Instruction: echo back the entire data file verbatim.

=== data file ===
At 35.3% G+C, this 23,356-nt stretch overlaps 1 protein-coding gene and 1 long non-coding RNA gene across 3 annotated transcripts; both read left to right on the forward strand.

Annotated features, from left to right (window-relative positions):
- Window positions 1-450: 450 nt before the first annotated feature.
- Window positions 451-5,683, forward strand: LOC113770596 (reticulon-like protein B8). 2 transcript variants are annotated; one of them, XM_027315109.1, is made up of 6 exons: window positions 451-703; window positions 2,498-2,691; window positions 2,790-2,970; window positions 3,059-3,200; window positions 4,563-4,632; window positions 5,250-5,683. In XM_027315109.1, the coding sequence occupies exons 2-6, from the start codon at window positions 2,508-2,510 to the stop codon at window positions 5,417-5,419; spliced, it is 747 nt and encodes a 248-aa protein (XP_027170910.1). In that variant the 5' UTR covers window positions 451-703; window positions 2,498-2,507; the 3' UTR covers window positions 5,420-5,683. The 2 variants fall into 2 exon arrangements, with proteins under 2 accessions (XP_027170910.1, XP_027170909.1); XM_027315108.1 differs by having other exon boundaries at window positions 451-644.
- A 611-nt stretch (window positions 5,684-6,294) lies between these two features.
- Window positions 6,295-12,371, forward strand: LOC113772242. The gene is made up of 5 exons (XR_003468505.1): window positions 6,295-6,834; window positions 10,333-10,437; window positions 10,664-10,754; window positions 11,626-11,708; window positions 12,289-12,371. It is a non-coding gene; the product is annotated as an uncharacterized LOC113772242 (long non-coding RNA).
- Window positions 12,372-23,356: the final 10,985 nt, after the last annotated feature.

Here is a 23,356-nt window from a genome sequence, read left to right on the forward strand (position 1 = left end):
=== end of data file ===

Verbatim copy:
At 35.3% G+C, this 23,356-nt stretch overlaps 1 protein-coding gene and 1 long non-coding RNA gene across 3 annotated transcripts; both read left to right on the forward strand.

Annotated features, from left to right (window-relative positions):
- Window positions 1-450: 450 nt before the first annotated feature.
- Window positions 451-5,683, forward strand: LOC113770596 (reticulon-like protein B8). 2 transcript variants are annotated; one of them, XM_027315109.1, is made up of 6 exons: window positions 451-703; window positions 2,498-2,691; window positions 2,790-2,970; window positions 3,059-3,200; window positions 4,563-4,632; window positions 5,250-5,683. In XM_027315109.1, the coding sequence occupies exons 2-6, from the start codon at window positions 2,508-2,510 to the stop codon at window positions 5,417-5,419; spliced, it is 747 nt and encodes a 248-aa protein (XP_027170910.1). In that variant the 5' UTR covers window positions 451-703; window positions 2,498-2,507; the 3' UTR covers window positions 5,420-5,683. The 2 variants fall into 2 exon arrangements, with proteins under 2 accessions (XP_027170910.1, XP_027170909.1); XM_027315108.1 differs by having other exon boundaries at window positions 451-644.
- A 611-nt stretch (window positions 5,684-6,294) lies between these two features.
- Window positions 6,295-12,371, forward strand: LOC113772242. The gene is made up of 5 exons (XR_003468505.1): window positions 6,295-6,834; window positions 10,333-10,437; window positions 10,664-10,754; window positions 11,626-11,708; window positions 12,289-12,371. It is a non-coding gene; the product is annotated as an uncharacterized LOC113772242 (long non-coding RNA).
- Window positions 12,372-23,356: the final 10,985 nt, after the last annotated feature.

Here is a 23,356-nt window from a genome sequence, read left to right on the forward strand (position 1 = left end):